It is in scenarios like these where Assault Horizon Legacy offers something that Ace Combat 2 did not: Attack and Evasive Maneuvers. In the case of the former, as you lock on an enemy and turn, dip and weave, a gauge fills up. Once it turns yellow, you can press the Y button to automatically move into position so the target is between your crosshairs, ready to snipe down. Similarly, if a foe pursues you, Evasive Maneuvers allow you to dodge enemy fire and missiles. Purists, beware, as they can make the game easier in tight spots.

Mission seven offers up a bevy of new gameplay twists all at once. First, it takes place at night, making it more difficult to pick out lone targets from the sky. Secondly, the rebel forces within the battle employ aircraft with intermittent radar-jamming capabilities. During the time your radar is jammed, you cannot lock onto enemy fighters, nor use missiles or special weapons, instead forced to rely simply on your gunfire. Similarly, you must hunt through the rebel fleet to take down the radar-jamming aircraft when the radar is online. Finally, a mysterious gunship appears at the end of the level - a red-coated craft called the Z.O.E. that is extremely difficult to successfully strike, takes far more hits than any other plane in the game before going down, and is due for several reappearances in subsequent missions.

Your typical all-guns blazing will not suffice for the thirteenth level, wherein you must cruise through a steep, but incredibly narrow ravine. If you fly too high, you will be locked on and blown out of the sky, so you must keep your approach low and stay hidden from radar while moving forward to destroy a prototype enemy submarine at the end of the ravine. This is where the function of your plane to brake and speed comes in handy as you navigate the tricky contours of the ravine walls.

The overall game is fairly short, only around four hours to do a full run-through (longer if you attempt a Hard Mode run). Assault Horizon Legacy may be a pain for completionists - to get every plane in the game requires at least two playthroughs, while each plane has individual upgrades (special missions and six separate coats of colour) that can only be unlocked after several missions. More specialised jet, wing, armour and cockpit parts for your plane are located by hunting down special named units on each map that may show up only for thirty seconds, or require certain conditions to be met (time, score) prior to their showing up. Some of the extra trial missions can take over twenty minutes to finish - a pain to redo if you want to successfully S-Rank every level.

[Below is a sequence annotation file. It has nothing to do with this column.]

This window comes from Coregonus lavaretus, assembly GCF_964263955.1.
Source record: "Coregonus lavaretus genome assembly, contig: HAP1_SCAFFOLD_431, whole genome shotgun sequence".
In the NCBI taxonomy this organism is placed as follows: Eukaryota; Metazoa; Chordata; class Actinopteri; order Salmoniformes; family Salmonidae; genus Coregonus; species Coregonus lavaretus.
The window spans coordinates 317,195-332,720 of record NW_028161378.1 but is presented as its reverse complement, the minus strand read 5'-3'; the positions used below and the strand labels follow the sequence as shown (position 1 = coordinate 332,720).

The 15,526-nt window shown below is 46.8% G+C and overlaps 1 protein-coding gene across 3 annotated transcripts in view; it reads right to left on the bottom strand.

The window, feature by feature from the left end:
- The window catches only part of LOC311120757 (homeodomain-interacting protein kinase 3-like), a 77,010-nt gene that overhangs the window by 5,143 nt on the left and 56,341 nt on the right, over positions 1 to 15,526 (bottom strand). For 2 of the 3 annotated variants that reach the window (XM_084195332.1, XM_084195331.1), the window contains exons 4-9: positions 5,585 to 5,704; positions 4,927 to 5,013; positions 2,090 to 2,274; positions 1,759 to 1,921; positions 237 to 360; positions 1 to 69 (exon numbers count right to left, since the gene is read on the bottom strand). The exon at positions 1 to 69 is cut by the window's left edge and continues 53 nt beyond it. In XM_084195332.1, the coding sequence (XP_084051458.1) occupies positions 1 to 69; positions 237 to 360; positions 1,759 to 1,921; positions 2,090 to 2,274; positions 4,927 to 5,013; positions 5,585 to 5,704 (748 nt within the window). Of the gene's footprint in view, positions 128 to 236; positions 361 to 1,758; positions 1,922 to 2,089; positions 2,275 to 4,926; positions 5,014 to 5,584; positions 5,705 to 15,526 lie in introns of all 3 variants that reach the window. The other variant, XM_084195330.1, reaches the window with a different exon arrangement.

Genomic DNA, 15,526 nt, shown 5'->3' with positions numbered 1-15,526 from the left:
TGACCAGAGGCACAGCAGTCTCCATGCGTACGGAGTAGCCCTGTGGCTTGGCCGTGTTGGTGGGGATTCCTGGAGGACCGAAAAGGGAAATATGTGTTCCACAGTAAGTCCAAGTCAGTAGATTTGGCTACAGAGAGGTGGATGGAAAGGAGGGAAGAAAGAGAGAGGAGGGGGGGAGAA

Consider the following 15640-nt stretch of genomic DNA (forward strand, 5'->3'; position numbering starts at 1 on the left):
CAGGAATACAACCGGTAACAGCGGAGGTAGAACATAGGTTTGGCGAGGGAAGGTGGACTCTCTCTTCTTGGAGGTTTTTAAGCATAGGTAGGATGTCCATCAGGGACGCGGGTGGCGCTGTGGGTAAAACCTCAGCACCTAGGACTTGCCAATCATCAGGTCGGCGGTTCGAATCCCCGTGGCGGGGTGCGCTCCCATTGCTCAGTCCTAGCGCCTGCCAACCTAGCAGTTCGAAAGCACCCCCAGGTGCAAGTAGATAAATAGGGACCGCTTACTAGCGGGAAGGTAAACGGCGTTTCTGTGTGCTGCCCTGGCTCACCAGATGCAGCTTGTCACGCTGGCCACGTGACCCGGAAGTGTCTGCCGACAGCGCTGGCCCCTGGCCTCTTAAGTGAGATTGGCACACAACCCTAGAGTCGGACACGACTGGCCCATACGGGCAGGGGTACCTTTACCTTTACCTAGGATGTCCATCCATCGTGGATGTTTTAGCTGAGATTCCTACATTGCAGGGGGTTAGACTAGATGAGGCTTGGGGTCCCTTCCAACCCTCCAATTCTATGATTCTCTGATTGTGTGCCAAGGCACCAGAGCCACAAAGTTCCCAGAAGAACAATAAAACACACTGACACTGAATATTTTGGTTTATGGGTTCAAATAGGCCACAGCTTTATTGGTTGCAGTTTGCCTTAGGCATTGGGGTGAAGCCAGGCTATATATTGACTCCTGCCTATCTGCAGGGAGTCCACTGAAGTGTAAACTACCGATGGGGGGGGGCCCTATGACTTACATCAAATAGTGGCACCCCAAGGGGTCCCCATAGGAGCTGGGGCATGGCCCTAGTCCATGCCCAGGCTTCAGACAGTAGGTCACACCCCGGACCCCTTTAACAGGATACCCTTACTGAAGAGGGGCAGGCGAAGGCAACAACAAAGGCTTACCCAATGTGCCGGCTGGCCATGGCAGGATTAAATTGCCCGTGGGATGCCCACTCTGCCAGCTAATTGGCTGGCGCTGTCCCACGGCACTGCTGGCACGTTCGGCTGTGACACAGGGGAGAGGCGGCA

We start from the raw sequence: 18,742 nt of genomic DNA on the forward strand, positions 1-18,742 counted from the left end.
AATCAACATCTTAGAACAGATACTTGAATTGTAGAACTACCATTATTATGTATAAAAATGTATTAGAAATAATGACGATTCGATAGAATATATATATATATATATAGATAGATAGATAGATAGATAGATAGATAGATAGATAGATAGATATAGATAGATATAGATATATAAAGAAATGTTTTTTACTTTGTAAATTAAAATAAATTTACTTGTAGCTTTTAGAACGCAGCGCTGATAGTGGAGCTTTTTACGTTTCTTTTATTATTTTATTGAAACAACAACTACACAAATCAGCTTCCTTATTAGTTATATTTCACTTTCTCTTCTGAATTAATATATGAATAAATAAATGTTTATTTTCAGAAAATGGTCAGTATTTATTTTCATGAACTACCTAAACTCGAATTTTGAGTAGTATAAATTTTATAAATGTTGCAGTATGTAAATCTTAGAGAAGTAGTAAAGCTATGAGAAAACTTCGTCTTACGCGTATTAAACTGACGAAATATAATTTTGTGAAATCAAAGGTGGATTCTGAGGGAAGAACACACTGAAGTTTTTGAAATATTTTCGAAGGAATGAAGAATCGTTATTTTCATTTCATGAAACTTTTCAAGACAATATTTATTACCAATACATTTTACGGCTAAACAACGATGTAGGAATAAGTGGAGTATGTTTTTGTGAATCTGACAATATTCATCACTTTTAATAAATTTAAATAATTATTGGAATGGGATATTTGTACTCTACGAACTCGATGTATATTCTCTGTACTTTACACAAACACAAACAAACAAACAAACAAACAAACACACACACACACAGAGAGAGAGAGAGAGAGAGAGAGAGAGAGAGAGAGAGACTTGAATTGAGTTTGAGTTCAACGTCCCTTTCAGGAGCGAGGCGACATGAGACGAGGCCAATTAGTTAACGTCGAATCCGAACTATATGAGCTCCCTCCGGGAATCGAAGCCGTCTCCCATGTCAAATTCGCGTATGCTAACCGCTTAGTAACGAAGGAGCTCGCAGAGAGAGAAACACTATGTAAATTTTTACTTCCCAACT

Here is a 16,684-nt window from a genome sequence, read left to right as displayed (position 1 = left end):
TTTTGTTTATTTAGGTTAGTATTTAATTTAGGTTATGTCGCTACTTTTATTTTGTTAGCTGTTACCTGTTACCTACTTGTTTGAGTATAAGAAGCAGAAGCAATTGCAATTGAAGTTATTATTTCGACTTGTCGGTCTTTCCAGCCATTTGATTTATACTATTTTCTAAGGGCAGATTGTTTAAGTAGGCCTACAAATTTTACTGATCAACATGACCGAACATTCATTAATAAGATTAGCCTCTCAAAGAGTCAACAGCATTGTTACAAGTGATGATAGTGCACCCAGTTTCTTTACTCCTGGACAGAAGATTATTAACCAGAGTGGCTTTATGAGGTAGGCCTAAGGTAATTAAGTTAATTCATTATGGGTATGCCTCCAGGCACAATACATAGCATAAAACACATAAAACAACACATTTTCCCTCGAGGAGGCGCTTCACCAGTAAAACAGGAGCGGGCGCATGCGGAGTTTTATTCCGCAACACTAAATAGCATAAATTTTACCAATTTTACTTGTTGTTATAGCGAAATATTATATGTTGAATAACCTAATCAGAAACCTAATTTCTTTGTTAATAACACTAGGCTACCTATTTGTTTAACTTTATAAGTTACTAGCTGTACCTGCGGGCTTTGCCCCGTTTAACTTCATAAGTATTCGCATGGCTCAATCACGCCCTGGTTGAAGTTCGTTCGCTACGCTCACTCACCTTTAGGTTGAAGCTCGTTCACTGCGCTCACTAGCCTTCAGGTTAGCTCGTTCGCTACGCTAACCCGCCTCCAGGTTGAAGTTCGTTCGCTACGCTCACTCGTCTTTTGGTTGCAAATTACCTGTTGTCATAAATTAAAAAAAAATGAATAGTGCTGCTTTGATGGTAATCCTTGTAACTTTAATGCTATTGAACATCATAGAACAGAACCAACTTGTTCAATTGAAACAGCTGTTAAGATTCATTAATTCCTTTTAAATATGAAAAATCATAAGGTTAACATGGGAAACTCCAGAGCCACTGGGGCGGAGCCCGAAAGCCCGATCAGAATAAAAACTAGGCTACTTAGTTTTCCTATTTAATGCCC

But that was alright for me, as while Ace Combat: Assault Horizon Legacy was frustrating at time, it was never boring. Finally culminating in two action-packed missions with an assault on the capital of the rebel forces, a very dense urban area filled with skyscrapers, followed by a strike on the remaining enemy fortress, where you must enter the interior after disabling exterior defenses to blow up the core power source, Assault Horizon Legacy offers up a very complete package.

And its voice acting isn't cheesy, either.

darkstarripclaw's avatar
Community review by darkstarripclaw (October 27, 2012)

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bbbmoney posted October 27, 2012:

Thanks for writing this up, I've been wanting to give this game a shot and you don't make it sound half bad. Ace Combat 4 is one of my all time favorite games (by the way, you should play that immediately), so I was sad to see AC6 turn out the way it did. I've been unsure about looking into the newer one.

And good on mentioning the voice acting, I don't think people realize how important that is to this type of game. Loved the radio chatter in AC4, hence my signature =]